Ulysses

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U·lys·ses

(yū-lis'ēz),
Latin form of Greek mythologic character, Odysseos. See: Ulysses syndrome.

Ulysses,

Greek mythological character.
Ulysses syndrome - the ill effects of extensive diagnostic investigations performed because of a false-positive result in the course of routine laboratory screening.
References in periodicals archive ?
Stanford (1964) traces the permutations of Odysseus in literature through almost three thousand years of development, and considers Kazantzakis's Odyssey and James Joyce's Ulysses as "the most elaborate portraits of Odysseus in the whole post-Homeric tradition.
Development of mining on the Odysseus deposits represents an opportunity for the company to open a second production center.
The Odysseus booking engine can also seamlessly incorporate airline and accommodation reservations into the same booking pathway," Upton said.
By pointing up the dangers of discovery that Odysseus barely escapes, such seemingly loose ends in the 'disguise' strand of the epic hint at alternative outcomes to the hero's nostos.
Whether he is lying to the man-eating cyclops, Polyphemus, about his name, or disguising himself as a beggar in order to spy upon his wife's dangerous suitors, Odysseus always appears to have only self-preservation in mind, completely devoid of heretical schemes.
However, the production feels somewhat becalmed for a time after the interval as, stuck in the rosy-hued past, Smith/ Odysseus and his companions summon up the spirits of the dead and ward off the call of the Sirens, while at home his party goes into political meltdown and his family, circled by the media, starts to implode.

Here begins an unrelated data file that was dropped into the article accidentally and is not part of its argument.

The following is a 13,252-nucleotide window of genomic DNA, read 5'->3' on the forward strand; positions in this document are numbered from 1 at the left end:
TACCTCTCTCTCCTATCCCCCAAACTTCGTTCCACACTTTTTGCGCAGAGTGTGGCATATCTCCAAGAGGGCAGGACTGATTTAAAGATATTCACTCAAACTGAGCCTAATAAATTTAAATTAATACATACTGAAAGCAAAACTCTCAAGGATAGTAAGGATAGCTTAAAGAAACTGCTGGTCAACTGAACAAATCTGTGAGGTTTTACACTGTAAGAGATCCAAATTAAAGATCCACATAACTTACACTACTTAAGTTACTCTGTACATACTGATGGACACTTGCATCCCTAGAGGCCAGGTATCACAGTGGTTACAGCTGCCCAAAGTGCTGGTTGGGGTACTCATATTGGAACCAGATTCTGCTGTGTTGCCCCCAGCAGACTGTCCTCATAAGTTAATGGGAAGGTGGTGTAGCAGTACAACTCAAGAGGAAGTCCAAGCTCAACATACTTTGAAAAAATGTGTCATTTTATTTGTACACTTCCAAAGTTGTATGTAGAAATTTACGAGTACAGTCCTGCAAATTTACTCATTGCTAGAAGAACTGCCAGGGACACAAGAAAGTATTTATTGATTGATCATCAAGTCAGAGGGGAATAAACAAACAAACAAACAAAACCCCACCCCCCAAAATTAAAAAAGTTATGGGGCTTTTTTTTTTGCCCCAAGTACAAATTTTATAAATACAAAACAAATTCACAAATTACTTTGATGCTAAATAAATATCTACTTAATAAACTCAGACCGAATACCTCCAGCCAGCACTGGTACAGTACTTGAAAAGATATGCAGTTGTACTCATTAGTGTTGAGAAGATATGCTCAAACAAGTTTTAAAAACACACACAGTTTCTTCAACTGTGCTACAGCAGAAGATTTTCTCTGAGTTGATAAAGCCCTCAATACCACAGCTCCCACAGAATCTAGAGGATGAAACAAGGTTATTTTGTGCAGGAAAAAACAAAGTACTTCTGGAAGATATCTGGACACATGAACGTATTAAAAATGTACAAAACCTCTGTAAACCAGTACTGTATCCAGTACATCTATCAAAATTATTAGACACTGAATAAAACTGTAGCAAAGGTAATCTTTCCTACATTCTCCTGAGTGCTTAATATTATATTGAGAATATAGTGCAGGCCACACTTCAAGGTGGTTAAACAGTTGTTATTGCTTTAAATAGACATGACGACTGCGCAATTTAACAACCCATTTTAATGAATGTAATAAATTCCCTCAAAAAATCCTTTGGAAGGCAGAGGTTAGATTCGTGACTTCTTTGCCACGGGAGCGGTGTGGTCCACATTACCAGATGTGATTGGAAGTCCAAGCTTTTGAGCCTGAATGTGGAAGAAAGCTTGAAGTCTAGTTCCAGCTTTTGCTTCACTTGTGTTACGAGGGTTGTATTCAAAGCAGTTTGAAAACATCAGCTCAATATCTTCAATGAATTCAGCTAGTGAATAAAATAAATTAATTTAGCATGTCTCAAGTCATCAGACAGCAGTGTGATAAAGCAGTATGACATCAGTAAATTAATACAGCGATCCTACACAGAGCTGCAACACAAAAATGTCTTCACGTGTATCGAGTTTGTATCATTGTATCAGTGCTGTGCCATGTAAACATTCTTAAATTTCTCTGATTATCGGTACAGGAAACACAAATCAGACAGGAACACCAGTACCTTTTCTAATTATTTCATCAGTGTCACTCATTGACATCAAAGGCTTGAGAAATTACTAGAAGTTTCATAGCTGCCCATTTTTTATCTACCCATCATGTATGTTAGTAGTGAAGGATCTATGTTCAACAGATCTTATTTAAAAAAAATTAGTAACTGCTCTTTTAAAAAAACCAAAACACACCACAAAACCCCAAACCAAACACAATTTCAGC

Eventually, the powers-that-be decide Odysseus should be released from Calypso's clutches.
It is said that novels set in the past are always a commentary on the present day, and ultimately that is the source of Odysseus Abroad's power.
Becoming, going toward, or moving after Odysseus implies seeking a way back "home," striving to remember (or at least resisting forgetting) and transmitting this experience.
He summarizes the book's route in his note at the very beginning: "This book is meant to be a guide to Homer's Iliad and Odyssey, which will lead the traveller from Troy along the Aegean coast of Turkey and then around the shores of the Mediterranean, following in the footsteps of Odysseus as he goes off to fight in the Trojan War and, after many adventures, makes his way back to his home and family in Ithaca.
The young Trojan makes his way through Greece looking for his lost sister--in the process encountering the nasty intrigues among the victors of the Trojan War and visiting the Oracle at Delphi--and finally finds himself in Ithaca along with Telemachus, the young son of Odysseus.
Especially since it comes from the guests' satisfaction, the TripAdvisor Certificate of Excellence is a remarkable recognition of the high standard hospitality that Astir Odysseus Kos Resort and Spa offers.